Quantum computers promise to deliver strong computational speedups, at least for a few relevant problems. One path towards building a quantum computer is to design a small quantum device and carefully scale it up, this is the so-called monolithic approach. An alternative path is to link small quantum devices via entanglement and create a distributed quantum computer. While this approach has the advantage of sidestepping the need to control very large quantum systems it brings challenges of its own such as the periodic distribution of entanglement.
In this project you will design and optimize protocols for distributed computation. You will optimize the methods to work with actual physical devices existing at QuTech, considering qubit connectivity and realistic noise. You will also propose and benchmark distributed quantum computation architectures for future larger scale devices. The investigation will have a theoretical part mostly related with quantum error correction and network architectures, and a numerical part where you will model realistic quantum devices and simulate the performance of the codes and architectures.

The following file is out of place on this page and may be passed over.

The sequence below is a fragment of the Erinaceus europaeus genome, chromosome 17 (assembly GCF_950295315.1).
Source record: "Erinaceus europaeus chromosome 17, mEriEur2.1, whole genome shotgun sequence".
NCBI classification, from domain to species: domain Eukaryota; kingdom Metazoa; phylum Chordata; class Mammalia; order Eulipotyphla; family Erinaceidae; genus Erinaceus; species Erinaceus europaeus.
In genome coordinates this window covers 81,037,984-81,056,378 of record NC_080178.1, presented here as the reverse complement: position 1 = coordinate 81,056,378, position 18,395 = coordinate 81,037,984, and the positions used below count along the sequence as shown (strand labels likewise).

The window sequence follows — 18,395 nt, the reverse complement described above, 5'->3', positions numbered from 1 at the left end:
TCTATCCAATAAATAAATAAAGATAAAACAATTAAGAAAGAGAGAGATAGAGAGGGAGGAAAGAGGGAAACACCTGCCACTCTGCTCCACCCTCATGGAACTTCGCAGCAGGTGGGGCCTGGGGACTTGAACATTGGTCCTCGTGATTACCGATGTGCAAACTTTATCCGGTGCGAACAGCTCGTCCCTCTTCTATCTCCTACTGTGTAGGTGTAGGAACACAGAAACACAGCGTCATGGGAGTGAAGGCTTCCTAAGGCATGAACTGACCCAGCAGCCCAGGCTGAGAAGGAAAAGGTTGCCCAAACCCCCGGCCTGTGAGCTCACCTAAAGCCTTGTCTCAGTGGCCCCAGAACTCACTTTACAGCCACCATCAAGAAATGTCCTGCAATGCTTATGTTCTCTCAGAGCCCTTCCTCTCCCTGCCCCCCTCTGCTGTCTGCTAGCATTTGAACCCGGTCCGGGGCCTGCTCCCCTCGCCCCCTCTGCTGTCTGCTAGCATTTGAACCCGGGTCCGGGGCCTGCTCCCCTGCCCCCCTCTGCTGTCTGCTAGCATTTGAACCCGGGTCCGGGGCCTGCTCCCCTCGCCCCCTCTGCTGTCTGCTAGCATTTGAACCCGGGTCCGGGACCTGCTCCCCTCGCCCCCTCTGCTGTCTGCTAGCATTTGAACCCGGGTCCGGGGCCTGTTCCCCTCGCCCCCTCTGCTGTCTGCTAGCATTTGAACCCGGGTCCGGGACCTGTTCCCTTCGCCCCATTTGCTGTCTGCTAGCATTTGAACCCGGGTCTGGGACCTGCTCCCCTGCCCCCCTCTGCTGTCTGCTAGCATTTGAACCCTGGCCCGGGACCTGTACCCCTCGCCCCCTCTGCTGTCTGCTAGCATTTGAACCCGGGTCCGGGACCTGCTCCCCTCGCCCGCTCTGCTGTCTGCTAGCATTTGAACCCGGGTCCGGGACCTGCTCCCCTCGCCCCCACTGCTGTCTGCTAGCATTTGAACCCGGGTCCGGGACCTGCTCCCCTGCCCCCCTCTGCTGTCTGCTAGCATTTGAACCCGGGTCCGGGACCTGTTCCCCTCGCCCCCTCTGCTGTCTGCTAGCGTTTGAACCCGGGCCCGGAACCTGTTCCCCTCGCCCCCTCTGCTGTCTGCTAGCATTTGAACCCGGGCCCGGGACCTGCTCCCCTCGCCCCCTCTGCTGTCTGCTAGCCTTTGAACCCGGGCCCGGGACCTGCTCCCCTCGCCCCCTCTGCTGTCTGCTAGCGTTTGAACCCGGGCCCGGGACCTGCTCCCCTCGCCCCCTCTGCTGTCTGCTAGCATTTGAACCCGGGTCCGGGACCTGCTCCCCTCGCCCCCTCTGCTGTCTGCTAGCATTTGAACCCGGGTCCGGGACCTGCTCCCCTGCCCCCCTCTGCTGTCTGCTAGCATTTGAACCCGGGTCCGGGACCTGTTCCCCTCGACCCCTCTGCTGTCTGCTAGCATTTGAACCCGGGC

You will join the research group of David Elkouss in QuTech, a research institute in Delft, the Netherlands.
Additionally, the work will be carried in a highly colaborative environment within the context of a joint effort between Fujitsu and QuTech. In particular you will collaborate among others with the groups of Johannes Borregaard, Ronald Hanson, Ryoichi Ishihara, Tim Taminiau and Stephan Wong.
You have a master's degree in either computer science, electrical engineering, mathematics or physics. You have demonstrated your abilities in at least one research project. A background in quantum information and/or software engineering are a plus.
To apply fill this application. For questions about the application, you can write an email to: d dot elkousscoronas at tudelft dot nl
The application deadline is February the 1st 2021. The starting date is April the 1st 2021 (can be negotiated).